Knoxville (WVLT) - Federal health officials have said the nation is on pace to have its worst West Nile Virus season in years.
But Tennessee is yet to report any human cases.
And while Knox County is testing mosquitoes, birds and horses, health officials say none has tested positive.
They say it may be one of the few benefits of this summer's drought.
Nineteen states have reported 122 human cases of the mosquito borne West Nile Virus, including three deaths.
That's nearly four times as many reported cases as there were at this time last year.
But this time last year, Knox County had already detected the virus present in its mosquito population.
And this year?
"We have had no confirmed cases of West Nile virus in Knox County. We are continuing to check birds and mosquitoes and none of those have come back as testing positive for West Nile virus,” says Ronnie Nease, Knox County Director of Environmental Health.
County workers continue to spray for mosquitoes, and apply larvicide to standing water, or what standing water there is.
It's a breeding area for mosquitoes, but the lack of rain earlier this summer dried up the puddles and ponds where mosquitoes usually breed.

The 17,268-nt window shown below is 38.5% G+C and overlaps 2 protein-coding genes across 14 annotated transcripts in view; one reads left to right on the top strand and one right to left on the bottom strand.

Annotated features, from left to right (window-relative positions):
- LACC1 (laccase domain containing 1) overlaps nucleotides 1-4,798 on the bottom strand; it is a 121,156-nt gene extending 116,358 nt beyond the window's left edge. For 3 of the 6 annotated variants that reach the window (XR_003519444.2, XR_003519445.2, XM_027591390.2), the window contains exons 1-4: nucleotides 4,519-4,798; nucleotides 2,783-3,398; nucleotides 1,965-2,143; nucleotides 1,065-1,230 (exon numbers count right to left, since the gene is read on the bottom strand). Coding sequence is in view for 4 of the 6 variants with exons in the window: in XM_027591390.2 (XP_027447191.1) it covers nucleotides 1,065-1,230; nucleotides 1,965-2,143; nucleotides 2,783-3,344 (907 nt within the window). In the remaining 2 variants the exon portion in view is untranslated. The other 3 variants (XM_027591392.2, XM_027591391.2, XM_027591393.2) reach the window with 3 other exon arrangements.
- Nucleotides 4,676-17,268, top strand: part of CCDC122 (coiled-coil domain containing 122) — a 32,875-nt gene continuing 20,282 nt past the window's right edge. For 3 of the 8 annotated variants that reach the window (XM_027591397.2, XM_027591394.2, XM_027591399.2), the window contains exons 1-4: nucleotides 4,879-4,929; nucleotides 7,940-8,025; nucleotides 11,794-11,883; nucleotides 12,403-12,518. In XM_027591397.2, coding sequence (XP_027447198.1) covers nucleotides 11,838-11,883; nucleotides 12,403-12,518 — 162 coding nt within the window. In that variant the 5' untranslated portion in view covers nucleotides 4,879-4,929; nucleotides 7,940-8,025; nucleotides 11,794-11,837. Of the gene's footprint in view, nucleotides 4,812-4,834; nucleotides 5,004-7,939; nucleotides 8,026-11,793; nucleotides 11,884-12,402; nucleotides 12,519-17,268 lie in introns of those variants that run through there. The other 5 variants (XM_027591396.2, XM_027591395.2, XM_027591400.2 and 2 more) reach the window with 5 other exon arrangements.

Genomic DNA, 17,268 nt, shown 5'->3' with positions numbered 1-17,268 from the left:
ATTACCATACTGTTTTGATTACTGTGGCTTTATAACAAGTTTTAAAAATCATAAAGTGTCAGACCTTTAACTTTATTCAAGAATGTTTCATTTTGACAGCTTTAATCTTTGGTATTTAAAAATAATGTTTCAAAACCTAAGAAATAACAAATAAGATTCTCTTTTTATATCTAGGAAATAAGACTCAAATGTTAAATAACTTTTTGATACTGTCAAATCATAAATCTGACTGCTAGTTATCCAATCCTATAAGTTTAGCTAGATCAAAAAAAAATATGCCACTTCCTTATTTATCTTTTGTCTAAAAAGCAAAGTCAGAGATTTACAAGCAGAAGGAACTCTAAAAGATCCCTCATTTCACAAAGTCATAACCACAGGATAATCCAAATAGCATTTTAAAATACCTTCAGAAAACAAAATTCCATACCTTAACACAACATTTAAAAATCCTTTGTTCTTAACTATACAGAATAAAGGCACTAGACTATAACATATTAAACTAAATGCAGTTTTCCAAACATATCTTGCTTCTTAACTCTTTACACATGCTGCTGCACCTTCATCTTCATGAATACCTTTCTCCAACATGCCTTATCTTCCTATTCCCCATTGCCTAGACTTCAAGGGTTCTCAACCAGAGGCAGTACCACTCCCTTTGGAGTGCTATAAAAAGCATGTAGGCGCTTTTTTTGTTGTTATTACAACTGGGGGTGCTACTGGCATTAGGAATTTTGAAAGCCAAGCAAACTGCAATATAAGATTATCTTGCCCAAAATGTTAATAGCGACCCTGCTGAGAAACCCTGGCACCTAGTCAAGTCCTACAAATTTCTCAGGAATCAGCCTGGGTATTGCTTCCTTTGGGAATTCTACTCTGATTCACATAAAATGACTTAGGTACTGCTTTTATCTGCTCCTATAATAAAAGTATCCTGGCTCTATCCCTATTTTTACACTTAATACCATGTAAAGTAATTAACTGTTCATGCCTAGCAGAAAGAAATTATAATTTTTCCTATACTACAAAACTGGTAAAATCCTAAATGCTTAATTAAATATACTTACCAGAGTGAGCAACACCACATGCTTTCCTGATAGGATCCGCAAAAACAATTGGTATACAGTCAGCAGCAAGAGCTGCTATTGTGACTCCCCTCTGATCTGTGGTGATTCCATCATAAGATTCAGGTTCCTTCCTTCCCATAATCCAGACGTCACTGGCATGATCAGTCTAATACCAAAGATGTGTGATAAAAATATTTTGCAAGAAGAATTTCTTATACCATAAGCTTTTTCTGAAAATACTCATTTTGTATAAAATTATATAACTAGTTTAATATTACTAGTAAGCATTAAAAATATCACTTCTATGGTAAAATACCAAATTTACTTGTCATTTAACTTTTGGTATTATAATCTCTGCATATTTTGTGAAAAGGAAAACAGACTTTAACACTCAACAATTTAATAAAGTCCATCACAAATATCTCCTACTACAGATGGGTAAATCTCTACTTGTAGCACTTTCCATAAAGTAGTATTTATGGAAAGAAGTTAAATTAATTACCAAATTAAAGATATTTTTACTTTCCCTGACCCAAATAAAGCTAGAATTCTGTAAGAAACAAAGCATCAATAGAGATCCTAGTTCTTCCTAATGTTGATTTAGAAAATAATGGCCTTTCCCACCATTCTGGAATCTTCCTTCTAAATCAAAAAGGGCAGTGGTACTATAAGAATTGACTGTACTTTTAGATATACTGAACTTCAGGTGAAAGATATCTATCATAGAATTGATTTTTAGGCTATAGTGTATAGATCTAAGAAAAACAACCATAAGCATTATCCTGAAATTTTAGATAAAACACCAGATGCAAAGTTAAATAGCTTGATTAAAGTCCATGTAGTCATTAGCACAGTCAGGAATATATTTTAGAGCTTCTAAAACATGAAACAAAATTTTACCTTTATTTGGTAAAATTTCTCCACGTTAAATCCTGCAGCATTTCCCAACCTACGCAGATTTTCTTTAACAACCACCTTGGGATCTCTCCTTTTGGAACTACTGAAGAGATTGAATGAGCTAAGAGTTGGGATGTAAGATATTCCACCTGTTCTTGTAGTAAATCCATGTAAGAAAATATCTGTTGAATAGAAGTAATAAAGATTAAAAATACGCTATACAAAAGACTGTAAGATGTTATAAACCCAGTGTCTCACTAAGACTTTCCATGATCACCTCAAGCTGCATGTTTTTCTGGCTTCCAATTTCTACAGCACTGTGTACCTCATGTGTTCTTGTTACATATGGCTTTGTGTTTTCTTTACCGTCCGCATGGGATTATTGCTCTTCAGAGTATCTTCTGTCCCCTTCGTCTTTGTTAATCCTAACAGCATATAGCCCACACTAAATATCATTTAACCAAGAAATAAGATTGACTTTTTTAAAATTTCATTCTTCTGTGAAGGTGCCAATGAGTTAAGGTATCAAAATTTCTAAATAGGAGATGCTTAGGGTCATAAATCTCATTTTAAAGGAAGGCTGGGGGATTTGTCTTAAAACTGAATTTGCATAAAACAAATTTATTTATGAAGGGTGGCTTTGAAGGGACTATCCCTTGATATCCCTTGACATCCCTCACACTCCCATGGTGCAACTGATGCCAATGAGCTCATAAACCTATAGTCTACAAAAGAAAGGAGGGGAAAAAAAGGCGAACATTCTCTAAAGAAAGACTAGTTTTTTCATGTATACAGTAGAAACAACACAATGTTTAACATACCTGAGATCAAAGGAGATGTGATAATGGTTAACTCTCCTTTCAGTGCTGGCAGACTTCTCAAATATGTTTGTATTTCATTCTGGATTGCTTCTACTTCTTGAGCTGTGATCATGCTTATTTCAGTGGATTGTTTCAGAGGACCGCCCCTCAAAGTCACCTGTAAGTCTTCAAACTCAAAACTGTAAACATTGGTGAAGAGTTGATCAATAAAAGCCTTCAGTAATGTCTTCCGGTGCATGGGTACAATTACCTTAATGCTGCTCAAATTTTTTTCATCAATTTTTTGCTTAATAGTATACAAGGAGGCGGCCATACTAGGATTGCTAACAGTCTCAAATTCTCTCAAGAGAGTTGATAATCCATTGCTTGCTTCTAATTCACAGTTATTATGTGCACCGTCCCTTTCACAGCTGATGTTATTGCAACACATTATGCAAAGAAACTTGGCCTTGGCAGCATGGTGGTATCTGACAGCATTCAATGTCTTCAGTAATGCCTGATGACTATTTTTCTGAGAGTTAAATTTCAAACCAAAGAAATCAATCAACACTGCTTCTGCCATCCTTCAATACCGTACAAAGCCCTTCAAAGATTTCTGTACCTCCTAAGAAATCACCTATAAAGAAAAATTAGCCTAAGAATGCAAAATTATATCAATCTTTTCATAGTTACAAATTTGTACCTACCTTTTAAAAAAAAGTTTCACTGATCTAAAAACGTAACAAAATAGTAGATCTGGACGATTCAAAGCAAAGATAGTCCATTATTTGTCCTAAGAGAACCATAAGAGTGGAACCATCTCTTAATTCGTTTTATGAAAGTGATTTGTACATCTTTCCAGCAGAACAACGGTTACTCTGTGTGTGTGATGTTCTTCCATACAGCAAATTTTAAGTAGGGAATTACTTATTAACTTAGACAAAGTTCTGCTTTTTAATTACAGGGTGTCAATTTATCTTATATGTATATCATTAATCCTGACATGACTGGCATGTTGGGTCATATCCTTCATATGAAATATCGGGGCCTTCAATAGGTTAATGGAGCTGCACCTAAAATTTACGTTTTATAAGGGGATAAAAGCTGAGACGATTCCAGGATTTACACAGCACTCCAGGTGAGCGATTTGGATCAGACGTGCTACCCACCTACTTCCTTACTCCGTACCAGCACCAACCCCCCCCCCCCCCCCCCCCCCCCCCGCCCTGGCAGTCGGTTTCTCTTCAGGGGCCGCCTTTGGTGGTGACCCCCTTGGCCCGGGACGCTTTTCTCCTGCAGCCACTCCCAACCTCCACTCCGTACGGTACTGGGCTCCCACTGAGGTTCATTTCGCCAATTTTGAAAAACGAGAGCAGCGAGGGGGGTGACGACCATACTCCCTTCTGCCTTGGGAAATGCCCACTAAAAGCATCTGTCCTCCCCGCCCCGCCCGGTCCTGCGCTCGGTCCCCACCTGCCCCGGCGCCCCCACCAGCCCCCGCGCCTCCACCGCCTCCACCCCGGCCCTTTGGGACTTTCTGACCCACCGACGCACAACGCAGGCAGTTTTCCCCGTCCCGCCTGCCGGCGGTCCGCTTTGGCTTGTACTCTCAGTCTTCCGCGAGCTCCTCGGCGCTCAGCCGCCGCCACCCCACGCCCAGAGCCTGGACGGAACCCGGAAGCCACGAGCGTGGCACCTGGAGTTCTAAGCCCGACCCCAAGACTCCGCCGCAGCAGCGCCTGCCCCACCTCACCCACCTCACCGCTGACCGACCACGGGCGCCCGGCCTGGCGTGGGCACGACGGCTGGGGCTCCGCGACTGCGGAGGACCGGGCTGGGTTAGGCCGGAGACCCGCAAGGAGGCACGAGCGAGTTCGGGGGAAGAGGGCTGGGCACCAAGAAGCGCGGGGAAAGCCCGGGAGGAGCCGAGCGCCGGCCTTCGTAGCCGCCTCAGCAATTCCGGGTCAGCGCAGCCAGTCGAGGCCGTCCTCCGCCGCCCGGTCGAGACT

"They seem to have helped us here in this area, because our counts were not as high as they had been earlier in the year,” Nease says.
Shelby county is reporting 55 positive mosquito pools. Hamilton, Sullivan and Dyer counties have each detected positive birds. And in Clay County, a horse tested positive for the disease.
Though, here in Knox County, we're not out of the woods just yet.
"And I'm anxious to see what they look like this coming week and the next few weeks to see if this rain, more standing water is going to generate more adult mosquitoes,” says Nease.
The much-needed rain are coming now, just as the majority of West Nile cases historically occur.
Only about one in five people infected with West Nile Virus get sick.
Severe symptoms include neck stiffness, disorientation, coma and paralysis.
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